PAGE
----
May 5, 2016
University Student Commons, Richmond Salons
Thank you, Daphne [Rankin], for that generous introduction. I don’t get to do enough events with you, so I’m pleased that you’re here today. You do great work for so many people at VCU. I’m also so grateful that Bobby Ross, Coach Ross, is here today, and I look forward to his expert advice on leadership. Coach Ross and I actually work out at the YMCA together, and I can tell you that he’s in much better shape than I am!
As Daphne said, I do have to leave early because I’m speaking at another event tonight. I’m sorry about that. But I did want to be here with you all to honor you, because I think this is an important event, and because I think all of you add so much to VCU.
We ask all of our people to be leaders, whether they’re faculty, staff, students or alumni. You certainly embody that ideal and make that commitment. That’s true for our university, but it’s also true for a world that so desperately needs you to be a leader.
We live in a nation that was built by brave women and men who have committed their lives to the greater good. Sometimes, that has come at great sacrifice. Our university — your alma mater — was founded on the same principle. We stand firm to the ideal that what we achieve here through education, research, clinical care and community service ought to benefit people everywhere. And the reason we can do this is because generations of veterans like you have given us a society where we’re free to think, to create, to innovate and to engage. Even to disagree with one another, because that’s how we learn, right? We live in a society where differences are embraced, not obscured. And where new ideas advance us, not threaten us. America’s research universities, including VCU, are the best in world because we have the freedoms to be the best in the world, and that’s thanks to you.
Like you, our university has been shaped by its commitment to serving the nation of which we’re a part. During the American Civil War, what was then called MCV — now part of VCU — educated military surgeons, cared for sick and injured soldiers, and we were the only medical school in the South to stay open during the war. During the First World War, all of the medical personnel comprising Base Hospital 45 in France were trained at MCV. It was one of most successful military hospitals of World War I, and they saved 98 percent of the 17,000+ casualties they treated.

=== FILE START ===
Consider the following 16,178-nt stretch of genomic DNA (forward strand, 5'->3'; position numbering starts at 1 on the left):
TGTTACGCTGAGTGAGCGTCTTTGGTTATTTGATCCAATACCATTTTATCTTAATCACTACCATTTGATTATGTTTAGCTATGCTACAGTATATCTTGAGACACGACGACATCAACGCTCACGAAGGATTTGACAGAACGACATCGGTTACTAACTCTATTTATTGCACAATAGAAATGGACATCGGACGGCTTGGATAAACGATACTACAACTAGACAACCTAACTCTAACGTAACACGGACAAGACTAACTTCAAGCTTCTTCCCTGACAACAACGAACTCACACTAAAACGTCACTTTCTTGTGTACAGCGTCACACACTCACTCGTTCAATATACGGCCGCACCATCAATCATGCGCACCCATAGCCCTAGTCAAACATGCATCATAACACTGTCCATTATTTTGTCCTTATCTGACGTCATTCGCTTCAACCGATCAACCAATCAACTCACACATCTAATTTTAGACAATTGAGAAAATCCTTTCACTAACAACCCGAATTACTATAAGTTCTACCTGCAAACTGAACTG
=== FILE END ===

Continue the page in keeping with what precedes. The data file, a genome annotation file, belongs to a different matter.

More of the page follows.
VCU is still committed to serving those who serve us, in war or peace. We strive to give you an educational experience that allows you to live in the bright future that you fought to protect. So we have invested much in Military Student Services in the last several years, and that began with Stephen Ross 16 months ago. He has been an exemplary leader at VCU.
We have conducted Green Zone training for many of our faculty and staff so that they can be your advocates. We have been diligent in our work to recruit and retain veterans and active-duty students. We commit to education, research and care that benefits military personnel, including my colleague David Cifu’s remarkable research around traumatic brain injuries, the collaborations around logistics and supply chain management between our School of Business and Fort Lee, and the world-class health care that we help provide for veterans, including at the McGuire VA. I am so proud — although certainly not surprised — that we were recently named a Top 100 university for veterans.
At VCU, we now have more than 400 students, and 200 faculty and staff who are veterans, and I’d like to see that number grow. That’s because you are an important part of the diversity of our community, and there is so much we can learn from you.
Thank you for the lessons you teach us. Thank you for being here today. And thank you for your service to our university and our nation.
Congratulations on your graduation.